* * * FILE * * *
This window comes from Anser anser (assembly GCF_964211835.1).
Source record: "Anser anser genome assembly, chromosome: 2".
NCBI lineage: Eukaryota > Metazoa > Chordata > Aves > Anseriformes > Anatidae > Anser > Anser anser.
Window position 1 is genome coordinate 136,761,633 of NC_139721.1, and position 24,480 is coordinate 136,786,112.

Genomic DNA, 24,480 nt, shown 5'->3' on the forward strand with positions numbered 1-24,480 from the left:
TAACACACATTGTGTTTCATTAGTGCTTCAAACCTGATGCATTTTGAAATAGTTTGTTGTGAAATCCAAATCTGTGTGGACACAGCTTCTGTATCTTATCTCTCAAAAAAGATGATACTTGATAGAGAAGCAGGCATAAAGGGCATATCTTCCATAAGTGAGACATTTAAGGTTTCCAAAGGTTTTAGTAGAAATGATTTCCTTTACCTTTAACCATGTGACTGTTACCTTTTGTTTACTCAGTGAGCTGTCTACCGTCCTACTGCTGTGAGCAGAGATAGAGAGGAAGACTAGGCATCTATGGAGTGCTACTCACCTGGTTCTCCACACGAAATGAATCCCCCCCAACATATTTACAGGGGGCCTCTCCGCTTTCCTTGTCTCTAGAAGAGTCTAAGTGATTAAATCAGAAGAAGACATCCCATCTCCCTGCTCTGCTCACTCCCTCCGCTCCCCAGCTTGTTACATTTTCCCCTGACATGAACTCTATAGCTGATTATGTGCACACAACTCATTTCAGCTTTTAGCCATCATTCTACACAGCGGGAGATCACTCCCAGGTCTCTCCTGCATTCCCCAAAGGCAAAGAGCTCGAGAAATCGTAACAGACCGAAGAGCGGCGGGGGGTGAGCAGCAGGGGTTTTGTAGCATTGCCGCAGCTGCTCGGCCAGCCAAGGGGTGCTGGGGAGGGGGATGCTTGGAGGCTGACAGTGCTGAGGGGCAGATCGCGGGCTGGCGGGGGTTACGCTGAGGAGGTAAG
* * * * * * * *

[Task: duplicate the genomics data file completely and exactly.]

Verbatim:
This window comes from Anser anser (assembly GCF_964211835.1).
Source record: "Anser anser genome assembly, chromosome: 2".
NCBI lineage: Eukaryota > Metazoa > Chordata > Aves > Anseriformes > Anatidae > Anser > Anser anser.
Window position 1 is genome coordinate 136,761,633 of NC_139721.1, and position 24,480 is coordinate 136,786,112.

Genomic DNA, 24,480 nt, shown 5'->3' on the forward strand with positions numbered 1-24,480 from the left:
TAACACACATTGTGTTTCATTAGTGCTTCAAACCTGATGCATTTTGAAATAGTTTGTTGTGAAATCCAAATCTGTGTGGACACAGCTTCTGTATCTTATCTCTCAAAAAAGATGATACTTGATAGAGAAGCAGGCATAAAGGGCATATCTTCCATAAGTGAGACATTTAAGGTTTCCAAAGGTTTTAGTAGAAATGATTTCCTTTACCTTTAACCATGTGACTGTTACCTTTTGTTTACTCAGTGAGCTGTCTACCGTCCTACTGCTGTGAGCAGAGATAGAGAGGAAGACTAGGCATCTATGGAGTGCTACTCACCTGGTTCTCCACACGAAATGAATCCCCCCCAACATATTTACAGGGGGCCTCTCCGCTTTCCTTGTCTCTAGAAGAGTCTAAGTGATTAAATCAGAAGAAGACATCCCATCTCCCTGCTCTGCTCACTCCCTCCGCTCCCCAGCTTGTTACATTTTCCCCTGACATGAACTCTATAGCTGATTATGTGCACACAACTCATTTCAGCTTTTAGCCATCATTCTACACAGCGGGAGATCACTCCCAGGTCTCTCCTGCATTCCCCAAAGGCAAAGAGCTCGAGAAATCGTAACAGACCGAAGAGCGGCGGGGGGTGAGCAGCAGGGGTTTTGTAGCATTGCCGCAGCTGCTCGGCCAGCCAAGGGGTGCTGGGGAGGGGGATGCTTGGAGGCTGACAGTGCTGAGGGGCAGATCGCGGGCTGGCGGGGGTTACGCTGAGGAGGTAAG